Tellin’ Our Story: How Tellin’ Stories works in school
Our approach is based on the concepts of story-sharing, community organizing, and popular education. Rather than entering schools with a fixed agenda, Teaching for Change starts by making connections through sharing stories, allowing concerns to emerge and looking for ways to address them. In many cases, we work in schools where parents hold negative stereotypes of each other based on race, language, and country of origin. By making space for every voice to be heard, all participants find common ground in their desire to create a better education for their kids.
The school communities in which we work have:
- Increased family involvement and advocacy.
- Have produced a more positive school climate.
- Shown improved academic achievement.
Read more about the parents’ fight for afterschool care.
School-based meetings and workshops provide families, teachers, and school administrators with unique forums to bridge differences and achieve shared goals. By building relationships and capacity between parents and teachers, the Tellin’ Stories approach increases families’ access to schools and broadens their school-based roles as supporters, educators, advocates, decision makers, and ambassadors. In claiming these roles, parents use their power collaboratively to transform schools.
Tellin’ Stories Approach
The Tellin’ Stories approach can be summarized into five components that guide our process and serve as the core of our school-based organizing, meetings, and activities.
Tellin’ Stories Signature Activities
Over the years we have worked with parents, teachers, and administrators in schools to develop a set of signature activities that also define Tellin’ Stories:
- Story Quilting Series
- Welcome Back Breakfast
- Community Walk
- Welcoming Climate Walkthrough
- Roving Readers
- Parent-Principal Chit Chat
- Grade Level Dialogue
- Academic Classroom Visit
- Academic-based Workshops
We believe that schools can put into practice the changes we want to see in society. Teaching for Change’s approach works to overcome the boundaries between parents, teachers, schools, and communities that can get in the way of creating change.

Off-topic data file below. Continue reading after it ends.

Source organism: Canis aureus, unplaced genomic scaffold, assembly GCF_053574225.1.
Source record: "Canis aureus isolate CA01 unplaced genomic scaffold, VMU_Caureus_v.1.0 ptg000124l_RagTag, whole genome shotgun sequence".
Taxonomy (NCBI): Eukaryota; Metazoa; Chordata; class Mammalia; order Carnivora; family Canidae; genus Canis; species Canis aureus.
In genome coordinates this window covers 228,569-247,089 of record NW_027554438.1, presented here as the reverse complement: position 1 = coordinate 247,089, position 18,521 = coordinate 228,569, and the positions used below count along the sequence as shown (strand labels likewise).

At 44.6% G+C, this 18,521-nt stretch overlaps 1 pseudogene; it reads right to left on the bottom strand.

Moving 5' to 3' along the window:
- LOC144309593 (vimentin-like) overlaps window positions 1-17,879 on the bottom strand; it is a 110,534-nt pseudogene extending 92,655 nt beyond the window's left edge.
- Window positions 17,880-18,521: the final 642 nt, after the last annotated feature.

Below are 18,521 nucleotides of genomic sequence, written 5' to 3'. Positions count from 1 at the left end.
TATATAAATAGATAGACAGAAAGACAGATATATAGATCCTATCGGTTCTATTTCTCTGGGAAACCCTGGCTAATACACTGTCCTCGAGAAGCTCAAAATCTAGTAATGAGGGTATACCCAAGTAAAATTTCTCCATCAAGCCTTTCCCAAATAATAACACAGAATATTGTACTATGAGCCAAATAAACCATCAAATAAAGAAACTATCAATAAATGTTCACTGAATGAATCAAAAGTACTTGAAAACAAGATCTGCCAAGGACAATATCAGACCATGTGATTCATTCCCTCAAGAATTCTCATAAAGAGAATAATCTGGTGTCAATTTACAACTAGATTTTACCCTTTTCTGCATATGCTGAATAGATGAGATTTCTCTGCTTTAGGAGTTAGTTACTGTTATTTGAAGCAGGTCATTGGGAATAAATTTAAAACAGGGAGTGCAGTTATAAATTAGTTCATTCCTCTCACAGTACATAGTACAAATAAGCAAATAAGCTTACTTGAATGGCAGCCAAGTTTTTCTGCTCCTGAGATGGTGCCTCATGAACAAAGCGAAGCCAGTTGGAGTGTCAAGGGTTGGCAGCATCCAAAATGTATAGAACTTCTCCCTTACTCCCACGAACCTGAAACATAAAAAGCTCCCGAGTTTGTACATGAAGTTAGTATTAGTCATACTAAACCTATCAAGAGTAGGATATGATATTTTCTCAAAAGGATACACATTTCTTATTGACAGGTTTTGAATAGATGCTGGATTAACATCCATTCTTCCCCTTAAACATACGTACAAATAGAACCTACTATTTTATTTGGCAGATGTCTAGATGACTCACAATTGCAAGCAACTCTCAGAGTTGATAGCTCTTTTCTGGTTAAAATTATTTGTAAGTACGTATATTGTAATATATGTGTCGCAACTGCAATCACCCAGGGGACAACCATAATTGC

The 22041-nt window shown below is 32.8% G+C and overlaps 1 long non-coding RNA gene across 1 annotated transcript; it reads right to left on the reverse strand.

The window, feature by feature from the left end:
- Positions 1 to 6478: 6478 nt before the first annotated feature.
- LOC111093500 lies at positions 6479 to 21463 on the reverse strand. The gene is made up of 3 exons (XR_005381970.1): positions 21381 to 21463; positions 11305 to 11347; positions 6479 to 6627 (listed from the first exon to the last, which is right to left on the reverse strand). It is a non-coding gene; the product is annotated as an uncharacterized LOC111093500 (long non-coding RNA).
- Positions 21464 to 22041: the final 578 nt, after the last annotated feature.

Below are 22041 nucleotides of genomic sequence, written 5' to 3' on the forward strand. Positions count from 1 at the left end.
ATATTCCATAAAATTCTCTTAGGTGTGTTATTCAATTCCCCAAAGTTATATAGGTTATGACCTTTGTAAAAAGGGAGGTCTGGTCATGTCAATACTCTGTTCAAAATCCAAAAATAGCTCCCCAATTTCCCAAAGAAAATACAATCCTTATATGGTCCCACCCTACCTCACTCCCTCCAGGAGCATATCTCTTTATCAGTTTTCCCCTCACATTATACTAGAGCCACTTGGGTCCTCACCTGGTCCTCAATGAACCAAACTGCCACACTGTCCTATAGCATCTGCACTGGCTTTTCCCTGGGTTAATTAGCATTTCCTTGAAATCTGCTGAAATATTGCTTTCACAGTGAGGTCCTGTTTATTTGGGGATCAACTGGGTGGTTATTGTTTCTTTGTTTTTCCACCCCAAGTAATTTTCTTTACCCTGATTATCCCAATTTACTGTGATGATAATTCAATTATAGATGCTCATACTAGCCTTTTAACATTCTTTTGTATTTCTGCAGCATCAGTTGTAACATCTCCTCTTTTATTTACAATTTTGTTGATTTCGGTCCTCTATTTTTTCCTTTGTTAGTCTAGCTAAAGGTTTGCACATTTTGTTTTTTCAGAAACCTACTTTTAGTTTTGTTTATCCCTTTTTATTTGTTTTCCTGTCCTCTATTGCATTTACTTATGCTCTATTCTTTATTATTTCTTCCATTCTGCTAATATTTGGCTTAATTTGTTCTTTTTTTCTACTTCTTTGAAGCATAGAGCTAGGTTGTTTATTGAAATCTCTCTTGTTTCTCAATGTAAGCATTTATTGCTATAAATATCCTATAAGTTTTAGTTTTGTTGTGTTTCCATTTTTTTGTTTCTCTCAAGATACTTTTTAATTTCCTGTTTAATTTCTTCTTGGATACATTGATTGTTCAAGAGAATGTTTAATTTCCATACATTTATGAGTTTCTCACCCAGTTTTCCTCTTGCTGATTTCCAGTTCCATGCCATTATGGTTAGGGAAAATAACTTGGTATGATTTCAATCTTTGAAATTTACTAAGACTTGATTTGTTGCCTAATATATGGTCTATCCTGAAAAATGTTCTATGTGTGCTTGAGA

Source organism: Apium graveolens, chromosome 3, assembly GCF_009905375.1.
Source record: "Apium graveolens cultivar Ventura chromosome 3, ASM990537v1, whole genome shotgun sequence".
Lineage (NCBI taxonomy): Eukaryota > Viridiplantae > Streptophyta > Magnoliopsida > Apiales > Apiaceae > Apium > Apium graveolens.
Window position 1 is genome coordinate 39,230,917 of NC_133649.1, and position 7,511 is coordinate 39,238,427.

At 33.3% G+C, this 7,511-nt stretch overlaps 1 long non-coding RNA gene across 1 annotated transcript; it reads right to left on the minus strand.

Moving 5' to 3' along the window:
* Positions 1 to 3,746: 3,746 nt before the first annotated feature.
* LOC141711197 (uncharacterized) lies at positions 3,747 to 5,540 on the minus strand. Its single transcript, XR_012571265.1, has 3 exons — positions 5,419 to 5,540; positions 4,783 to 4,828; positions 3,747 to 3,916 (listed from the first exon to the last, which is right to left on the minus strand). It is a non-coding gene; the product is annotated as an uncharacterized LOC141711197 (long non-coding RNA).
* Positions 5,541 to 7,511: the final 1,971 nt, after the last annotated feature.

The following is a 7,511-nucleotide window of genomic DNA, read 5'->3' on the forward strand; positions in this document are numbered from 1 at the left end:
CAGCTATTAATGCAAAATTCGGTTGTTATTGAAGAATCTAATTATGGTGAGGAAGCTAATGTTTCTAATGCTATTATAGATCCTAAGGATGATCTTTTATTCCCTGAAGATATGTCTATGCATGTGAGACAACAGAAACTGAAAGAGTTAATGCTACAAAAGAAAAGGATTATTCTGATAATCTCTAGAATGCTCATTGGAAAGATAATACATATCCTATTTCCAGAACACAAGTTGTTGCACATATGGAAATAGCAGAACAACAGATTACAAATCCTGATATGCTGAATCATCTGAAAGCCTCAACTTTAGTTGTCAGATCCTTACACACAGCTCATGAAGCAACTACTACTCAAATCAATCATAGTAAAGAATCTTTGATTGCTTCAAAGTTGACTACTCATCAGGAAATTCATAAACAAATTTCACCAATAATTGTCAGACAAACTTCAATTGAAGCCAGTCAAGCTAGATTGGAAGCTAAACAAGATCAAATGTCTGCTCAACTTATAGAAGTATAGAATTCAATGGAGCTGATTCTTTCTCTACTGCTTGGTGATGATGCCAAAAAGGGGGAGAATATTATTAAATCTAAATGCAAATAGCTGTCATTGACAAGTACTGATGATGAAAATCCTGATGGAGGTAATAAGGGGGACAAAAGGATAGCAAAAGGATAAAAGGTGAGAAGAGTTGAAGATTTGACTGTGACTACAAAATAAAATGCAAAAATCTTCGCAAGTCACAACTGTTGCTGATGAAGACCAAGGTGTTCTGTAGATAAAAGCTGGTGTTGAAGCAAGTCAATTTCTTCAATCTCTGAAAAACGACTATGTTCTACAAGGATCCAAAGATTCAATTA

Tellin’ Stories Assumptions
|TRADITIONAL ASSUMPTIONS||TELLIN’ STORIES ASSUMPTIONS|
|Schools determine how parents are involved. Parents’ roles are limited to fundraising, chaperoning and attending PTA meetings.||Families and school staff together decide meaningful ways for parents to be involved in multiple roles: as teachers, supporters, advocates, decision makers, ambassadors and monitors.|
|Parents need to have specific skills to be resources. Many lack the capacity or willingness to be involved. (deficit-model)||All parents are resources to their children’s schools. Schools must recognize and cultivate the knowledge and strength of each family.|
|Starting point: Hold a PTA meeting and have parents sign up for committees.||Starting point: building trust through sharing our stories.|
|Diversity is a challenge. School culture must be imposed on the educational community.||Diversity is a strength. School culture and leadership must reflect the diversity of the school community, and racism must be addressed.|
|School knows best, is solely responsible for decision-making, and passes knowledge on to families.||Everyone has knowledge and has children’s best interest at heart. Collaborative decision-making.|
|A system-chosen standardized test determines accountability.||Families, schools and communities hold each other accountable.|
|Parents who are not visible at the school are not contributing to their children’s education||Parents who help their children at home to be ready for school each day are contributing to their education.|
|Underlying message: parent engagmenet is not important for school success.||
Parent engagement/family-school collaboration is required for school improvement
For our recommended booklist on family engagement visit: tfcbooks.org/education